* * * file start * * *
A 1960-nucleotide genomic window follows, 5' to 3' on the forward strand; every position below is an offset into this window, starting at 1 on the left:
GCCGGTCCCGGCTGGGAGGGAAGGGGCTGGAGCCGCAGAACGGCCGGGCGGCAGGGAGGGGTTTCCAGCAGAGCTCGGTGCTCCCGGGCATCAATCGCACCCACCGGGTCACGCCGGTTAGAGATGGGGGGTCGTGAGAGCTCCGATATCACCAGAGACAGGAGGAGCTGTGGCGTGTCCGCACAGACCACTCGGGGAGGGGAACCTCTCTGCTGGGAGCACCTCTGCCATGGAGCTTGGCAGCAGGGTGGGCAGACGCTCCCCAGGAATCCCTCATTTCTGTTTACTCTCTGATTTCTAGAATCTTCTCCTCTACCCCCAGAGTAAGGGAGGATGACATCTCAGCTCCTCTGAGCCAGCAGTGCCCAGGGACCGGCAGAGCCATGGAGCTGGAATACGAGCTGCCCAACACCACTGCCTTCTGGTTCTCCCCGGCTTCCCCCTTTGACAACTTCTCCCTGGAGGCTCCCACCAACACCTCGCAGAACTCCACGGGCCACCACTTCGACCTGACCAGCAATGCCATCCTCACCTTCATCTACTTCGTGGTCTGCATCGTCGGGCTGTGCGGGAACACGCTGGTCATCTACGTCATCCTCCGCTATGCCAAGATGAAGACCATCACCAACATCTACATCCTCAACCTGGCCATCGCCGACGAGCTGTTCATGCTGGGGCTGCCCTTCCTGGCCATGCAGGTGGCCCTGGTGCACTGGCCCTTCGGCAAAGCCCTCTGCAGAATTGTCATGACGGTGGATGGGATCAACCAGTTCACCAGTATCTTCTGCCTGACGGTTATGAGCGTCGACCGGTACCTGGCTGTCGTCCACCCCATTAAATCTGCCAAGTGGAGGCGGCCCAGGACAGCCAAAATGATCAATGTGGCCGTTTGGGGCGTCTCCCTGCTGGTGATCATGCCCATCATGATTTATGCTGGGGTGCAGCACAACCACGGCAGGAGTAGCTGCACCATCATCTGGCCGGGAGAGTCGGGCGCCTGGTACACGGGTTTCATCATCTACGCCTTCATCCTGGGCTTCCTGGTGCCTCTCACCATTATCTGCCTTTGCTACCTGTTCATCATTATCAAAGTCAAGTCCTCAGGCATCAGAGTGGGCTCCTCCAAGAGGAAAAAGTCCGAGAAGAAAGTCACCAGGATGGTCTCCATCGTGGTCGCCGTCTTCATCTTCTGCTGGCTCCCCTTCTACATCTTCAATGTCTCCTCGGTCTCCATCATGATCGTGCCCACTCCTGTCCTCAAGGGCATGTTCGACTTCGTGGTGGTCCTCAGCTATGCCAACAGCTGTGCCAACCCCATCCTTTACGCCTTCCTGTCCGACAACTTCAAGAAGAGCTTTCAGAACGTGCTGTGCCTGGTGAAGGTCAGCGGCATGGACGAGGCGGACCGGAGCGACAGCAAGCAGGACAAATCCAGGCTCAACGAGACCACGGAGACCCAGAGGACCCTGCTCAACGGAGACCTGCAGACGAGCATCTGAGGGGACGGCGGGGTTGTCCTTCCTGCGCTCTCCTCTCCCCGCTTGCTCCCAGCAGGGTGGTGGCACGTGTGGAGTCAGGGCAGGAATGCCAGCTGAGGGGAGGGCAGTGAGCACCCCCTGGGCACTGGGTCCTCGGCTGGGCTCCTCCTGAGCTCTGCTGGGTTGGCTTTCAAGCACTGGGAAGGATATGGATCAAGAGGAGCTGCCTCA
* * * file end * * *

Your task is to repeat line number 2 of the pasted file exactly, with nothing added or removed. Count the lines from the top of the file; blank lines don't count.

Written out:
GCCGGTCCCGGCTGGGAGGGAAGGGGCTGGAGCCGCAGAACGGCCGGGCGGCAGGGAGGGGTTTCCAGCAGAGCTCGGTGCTCCCGGGCATCAATCGCACCCACCGGGTCACGCCGGTTAGAGATGGGGGGTCGTGAGAGCTCCGATATCACCAGAGACAGGAGGAGCTGTGGCGTGTCCGCACAGACCACTCGGGGAGGGGAACCTCTCTGCTGGGAGCACCTCTGCCATGGAGCTTGGCAGCAGGGTGGGCAGACGCTCCCCAGGAATCCCTCATTTCTGTTTACTCTCTGATTTCTAGAATCTTCTCCTCTACCCCCAGAGTAAGGGAGGATGACATCTCAGCTCCTCTGAGCCAGCAGTGCCCAGGGACCGGCAGAGCCATGGAGCTGGAATACGAGCTGCCCAACACCACTGCCTTCTGGTTCTCCCCGGCTTCCCCCTTTGACAACTTCTCCCTGGAGGCTCCCACCAACACCTCGCAGAACTCCACGGGCCACCACTTCGACCTGACCAGCAATGCCATCCTCACCTTCATCTACTTCGTGGTCTGCATCGTCGGGCTGTGCGGGAACACGCTGGTCATCTACGTCATCCTCCGCTATGCCAAGATGAAGACCATCACCAACATCTACATCCTCAACCTGGCCATCGCCGACGAGCTGTTCATGCTGGGGCTGCCCTTCCTGGCCATGCAGGTGGCCCTGGTGCACTGGCCCTTCGGCAAAGCCCTCTGCAGAATTGTCATGACGGTGGATGGGATCAACCAGTTCACCAGTATCTTCTGCCTGACGGTTATGAGCGTCGACCGGTACCTGGCTGTCGTCCACCCCATTAAATCTGCCAAGTGGAGGCGGCCCAGGACAGCCAAAATGATCAATGTGGCCGTTTGGGGCGTCTCCCTGCTGGTGATCATGCCCATCATGATTTATGCTGGGGTGCAGCACAACCACGGCAGGAGTAGCTGCACCATCATCTGGCCGGGAGAGTCGGGCGCCTGGTACACGGGTTTCATCATCTACGCCTTCATCCTGGGCTTCCTGGTGCCTCTCACCATTATCTGCCTTTGCTACCTGTTCATCATTATCAAAGTCAAGTCCTCAGGCATCAGAGTGGGCTCCTCCAAGAGGAAAAAGTCCGAGAAGAAAGTCACCAGGATGGTCTCCATCGTGGTCGCCGTCTTCATCTTCTGCTGGCTCCCCTTCTACATCTTCAATGTCTCCTCGGTCTCCATCATGATCGTGCCCACTCCTGTCCTCAAGGGCATGTTCGACTTCGTGGTGGTCCTCAGCTATGCCAACAGCTGTGCCAACCCCATCCTTTACGCCTTCCTGTCCGACAACTTCAAGAAGAGCTTTCAGAACGTGCTGTGCCTGGTGAAGGTCAGCGGCATGGACGAGGCGGACCGGAGCGACAGCAAGCAGGACAAATCCAGGCTCAACGAGACCACGGAGACCCAGAGGACCCTGCTCAACGGAGACCTGCAGACGAGCATCTGAGGGGACGGCGGGGTTGTCCTTCCTGCGCTCTCCTCTCCCCGCTTGCTCCCAGCAGGGTGGTGGCACGTGTGGAGTCAGGGCAGGAATGCCAGCTGAGGGGAGGGCAGTGAGCACCCCCTGGGCACTGGGTCCTCGGCTGGGCTCCTCCTGAGCTCTGCTGGGTTGGCTTTCAAGCACTGGGAAGGATATGGATCAAGAGGAGCTGCCTCA